3-D Printers Could Become Research Animals' Best Friends

Bioengineering PhD student (and all around awesome dude) Alan Faulkner-Jones is working on using the technology of 3-D printing to replace medical animal testing.

At the 3-D Print Show in London, Faulkner-Jones has been using a modified MakerBot bio-printer to demonstrate how human stem cells can be successfully printed to create micro-tissues and micro-organs that can be used to test drugs, according to DeZeen Magazine.

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In hopes for the future, he says “The micro-tissues I think would be in the order of five years away hopefully, if we carry on at the pace we are now…You could even test personalized drugs. So you’d be able to use cells of the person that is ill and create specific micro-tissues that would replicate their response, rather than the response of a generic human.”

More humane and more effective! That’s the future of medical technology.

When asked by DeZeen if his intention with the technology is aimed at replacing animal testing, he replied succinctly, “I’m aiming it at testing.” He later elaborates with, “You’ve spent so long testing them [drugs] on animals that they don’t work on humans. Or if they do, they produce adverse side effects. So the idea is that we would produce micro-tissues of specific organs in the body and then they would have the same reaction to the physiological environment – drugs, everything – as the entire organ would do, but on a much smaller scale.”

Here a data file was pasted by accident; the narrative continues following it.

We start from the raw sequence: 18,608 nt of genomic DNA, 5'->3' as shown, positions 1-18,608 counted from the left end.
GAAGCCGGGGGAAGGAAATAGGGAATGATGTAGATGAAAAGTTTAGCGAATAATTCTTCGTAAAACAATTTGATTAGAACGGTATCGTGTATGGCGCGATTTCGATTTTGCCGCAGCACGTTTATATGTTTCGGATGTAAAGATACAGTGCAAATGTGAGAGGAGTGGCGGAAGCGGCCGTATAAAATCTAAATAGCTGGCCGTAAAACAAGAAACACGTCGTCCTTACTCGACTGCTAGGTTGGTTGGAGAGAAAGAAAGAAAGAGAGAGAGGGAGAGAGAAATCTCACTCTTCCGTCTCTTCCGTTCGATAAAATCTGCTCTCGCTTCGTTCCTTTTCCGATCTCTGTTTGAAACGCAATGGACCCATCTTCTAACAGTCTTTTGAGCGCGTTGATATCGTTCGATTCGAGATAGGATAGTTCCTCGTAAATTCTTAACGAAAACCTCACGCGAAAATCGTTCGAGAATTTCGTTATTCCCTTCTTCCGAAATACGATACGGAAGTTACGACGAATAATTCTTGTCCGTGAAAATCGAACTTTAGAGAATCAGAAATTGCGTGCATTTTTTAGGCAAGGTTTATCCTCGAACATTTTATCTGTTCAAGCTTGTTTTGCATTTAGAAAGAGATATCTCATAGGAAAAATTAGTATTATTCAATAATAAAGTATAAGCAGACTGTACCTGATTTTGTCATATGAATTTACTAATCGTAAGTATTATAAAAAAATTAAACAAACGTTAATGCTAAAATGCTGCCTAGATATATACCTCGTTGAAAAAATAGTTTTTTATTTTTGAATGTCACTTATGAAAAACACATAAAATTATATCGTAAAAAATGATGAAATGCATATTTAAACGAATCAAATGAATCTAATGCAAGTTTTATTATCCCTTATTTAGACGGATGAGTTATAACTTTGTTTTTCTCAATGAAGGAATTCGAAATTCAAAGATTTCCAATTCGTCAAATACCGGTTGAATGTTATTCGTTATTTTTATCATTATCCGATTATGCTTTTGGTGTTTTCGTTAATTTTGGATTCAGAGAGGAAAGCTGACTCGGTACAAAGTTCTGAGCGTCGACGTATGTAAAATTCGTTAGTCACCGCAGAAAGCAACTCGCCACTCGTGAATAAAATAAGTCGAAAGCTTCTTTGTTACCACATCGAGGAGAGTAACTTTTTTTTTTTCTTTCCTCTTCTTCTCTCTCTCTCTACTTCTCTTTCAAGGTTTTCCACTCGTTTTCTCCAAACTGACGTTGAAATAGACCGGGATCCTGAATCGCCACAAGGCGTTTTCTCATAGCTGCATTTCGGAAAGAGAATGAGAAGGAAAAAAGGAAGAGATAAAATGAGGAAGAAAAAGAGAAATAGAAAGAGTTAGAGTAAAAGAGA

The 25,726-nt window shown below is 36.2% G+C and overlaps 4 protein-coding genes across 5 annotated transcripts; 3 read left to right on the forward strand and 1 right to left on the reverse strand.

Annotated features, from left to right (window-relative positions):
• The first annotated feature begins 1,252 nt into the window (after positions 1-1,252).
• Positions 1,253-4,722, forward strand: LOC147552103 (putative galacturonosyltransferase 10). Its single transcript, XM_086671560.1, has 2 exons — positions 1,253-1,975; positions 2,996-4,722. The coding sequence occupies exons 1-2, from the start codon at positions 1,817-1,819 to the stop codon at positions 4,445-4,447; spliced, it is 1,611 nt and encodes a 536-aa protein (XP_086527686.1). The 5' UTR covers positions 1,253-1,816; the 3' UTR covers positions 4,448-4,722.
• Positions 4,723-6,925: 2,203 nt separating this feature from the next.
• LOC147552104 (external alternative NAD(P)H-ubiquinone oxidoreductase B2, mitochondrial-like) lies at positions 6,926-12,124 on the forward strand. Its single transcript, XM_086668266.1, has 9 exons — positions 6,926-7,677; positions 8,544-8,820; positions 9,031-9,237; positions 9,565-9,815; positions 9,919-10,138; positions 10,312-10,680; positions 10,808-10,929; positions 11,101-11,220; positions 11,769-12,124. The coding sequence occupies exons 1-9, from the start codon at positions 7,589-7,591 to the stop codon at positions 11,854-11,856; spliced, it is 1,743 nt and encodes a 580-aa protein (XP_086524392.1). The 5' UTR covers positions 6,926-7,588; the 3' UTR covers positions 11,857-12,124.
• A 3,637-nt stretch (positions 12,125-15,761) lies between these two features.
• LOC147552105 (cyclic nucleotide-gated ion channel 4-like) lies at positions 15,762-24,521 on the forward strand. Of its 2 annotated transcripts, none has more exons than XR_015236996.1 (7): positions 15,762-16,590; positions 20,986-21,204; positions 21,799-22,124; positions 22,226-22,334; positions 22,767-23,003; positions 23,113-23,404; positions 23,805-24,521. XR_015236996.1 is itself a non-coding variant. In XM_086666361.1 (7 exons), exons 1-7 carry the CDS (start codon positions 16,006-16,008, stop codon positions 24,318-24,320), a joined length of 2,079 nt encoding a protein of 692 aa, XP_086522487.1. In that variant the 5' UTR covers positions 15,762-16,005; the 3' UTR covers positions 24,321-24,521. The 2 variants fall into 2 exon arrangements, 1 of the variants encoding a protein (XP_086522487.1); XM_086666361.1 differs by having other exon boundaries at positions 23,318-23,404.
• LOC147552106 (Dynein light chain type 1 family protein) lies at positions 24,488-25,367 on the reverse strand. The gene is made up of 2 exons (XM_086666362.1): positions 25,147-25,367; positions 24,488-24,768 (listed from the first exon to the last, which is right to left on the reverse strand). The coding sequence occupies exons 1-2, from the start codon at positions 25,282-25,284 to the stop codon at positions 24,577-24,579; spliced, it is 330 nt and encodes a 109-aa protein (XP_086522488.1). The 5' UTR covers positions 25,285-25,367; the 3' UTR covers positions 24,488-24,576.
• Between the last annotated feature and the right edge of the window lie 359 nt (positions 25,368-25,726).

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It’s refreshing to see such inspired work in the technological field to combat animal testing. Kudos to you, Alan Faulkner-Jones, and may many more scientists follow in your footsteps!

Image Credit: Alexis Croswell

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